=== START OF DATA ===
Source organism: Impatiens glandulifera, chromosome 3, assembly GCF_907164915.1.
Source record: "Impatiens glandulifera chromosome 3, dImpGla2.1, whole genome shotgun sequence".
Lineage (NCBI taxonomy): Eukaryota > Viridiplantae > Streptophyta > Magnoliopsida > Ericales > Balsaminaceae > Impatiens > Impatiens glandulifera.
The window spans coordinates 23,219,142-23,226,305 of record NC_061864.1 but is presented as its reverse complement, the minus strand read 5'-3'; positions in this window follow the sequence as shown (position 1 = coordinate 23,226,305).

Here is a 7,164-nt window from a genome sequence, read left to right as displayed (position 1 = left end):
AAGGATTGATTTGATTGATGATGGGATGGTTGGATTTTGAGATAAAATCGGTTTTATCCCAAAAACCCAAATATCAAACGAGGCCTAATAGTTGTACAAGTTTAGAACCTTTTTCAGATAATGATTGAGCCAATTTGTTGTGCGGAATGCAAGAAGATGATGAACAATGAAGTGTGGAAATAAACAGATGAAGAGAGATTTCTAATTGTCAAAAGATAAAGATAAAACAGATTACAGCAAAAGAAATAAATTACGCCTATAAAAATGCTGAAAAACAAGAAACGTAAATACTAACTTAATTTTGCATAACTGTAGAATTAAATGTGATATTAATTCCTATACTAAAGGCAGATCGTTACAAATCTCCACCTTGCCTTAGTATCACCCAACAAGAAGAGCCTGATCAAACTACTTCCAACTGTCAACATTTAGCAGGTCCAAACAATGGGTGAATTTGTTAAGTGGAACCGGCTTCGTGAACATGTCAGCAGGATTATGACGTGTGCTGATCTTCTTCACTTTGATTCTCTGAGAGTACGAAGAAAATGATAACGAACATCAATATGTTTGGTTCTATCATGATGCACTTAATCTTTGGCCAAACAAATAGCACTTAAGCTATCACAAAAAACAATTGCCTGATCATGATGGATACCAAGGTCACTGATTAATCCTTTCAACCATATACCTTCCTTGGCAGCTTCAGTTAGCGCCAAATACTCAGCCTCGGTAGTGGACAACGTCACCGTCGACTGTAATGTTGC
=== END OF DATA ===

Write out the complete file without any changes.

Source organism: Impatiens glandulifera, chromosome 3, assembly GCF_907164915.1.
Source record: "Impatiens glandulifera chromosome 3, dImpGla2.1, whole genome shotgun sequence".
Lineage (NCBI taxonomy): Eukaryota > Viridiplantae > Streptophyta > Magnoliopsida > Ericales > Balsaminaceae > Impatiens > Impatiens glandulifera.
The window spans coordinates 23,219,142-23,226,305 of record NC_061864.1 but is presented as its reverse complement, the minus strand read 5'-3'; positions in this window follow the sequence as shown (position 1 = coordinate 23,226,305).

Here is a 7,164-nt window from a genome sequence, read left to right as displayed (position 1 = left end):
AAGGATTGATTTGATTGATGATGGGATGGTTGGATTTTGAGATAAAATCGGTTTTATCCCAAAAACCCAAATATCAAACGAGGCCTAATAGTTGTACAAGTTTAGAACCTTTTTCAGATAATGATTGAGCCAATTTGTTGTGCGGAATGCAAGAAGATGATGAACAATGAAGTGTGGAAATAAACAGATGAAGAGAGATTTCTAATTGTCAAAAGATAAAGATAAAACAGATTACAGCAAAAGAAATAAATTACGCCTATAAAAATGCTGAAAAACAAGAAACGTAAATACTAACTTAATTTTGCATAACTGTAGAATTAAATGTGATATTAATTCCTATACTAAAGGCAGATCGTTACAAATCTCCACCTTGCCTTAGTATCACCCAACAAGAAGAGCCTGATCAAACTACTTCCAACTGTCAACATTTAGCAGGTCCAAACAATGGGTGAATTTGTTAAGTGGAACCGGCTTCGTGAACATGTCAGCAGGATTATGACGTGTGCTGATCTTCTTCACTTTGATTCTCTGAGAGTACGAAGAAAATGATAACGAACATCAATATGTTTGGTTCTATCATGATGCACTTAATCTTTGGCCAAACAAATAGCACTTAAGCTATCACAAAAAACAATTGCCTGATCATGATGGATACCAAGGTCACTGATTAATCCTTTCAACCATATACCTTCCTTGGCAGCTTCAGTTAGCGCCAAATACTCAGCCTCGGTAGTGGACAACGTCACCGTCGACTGTAATGTTGC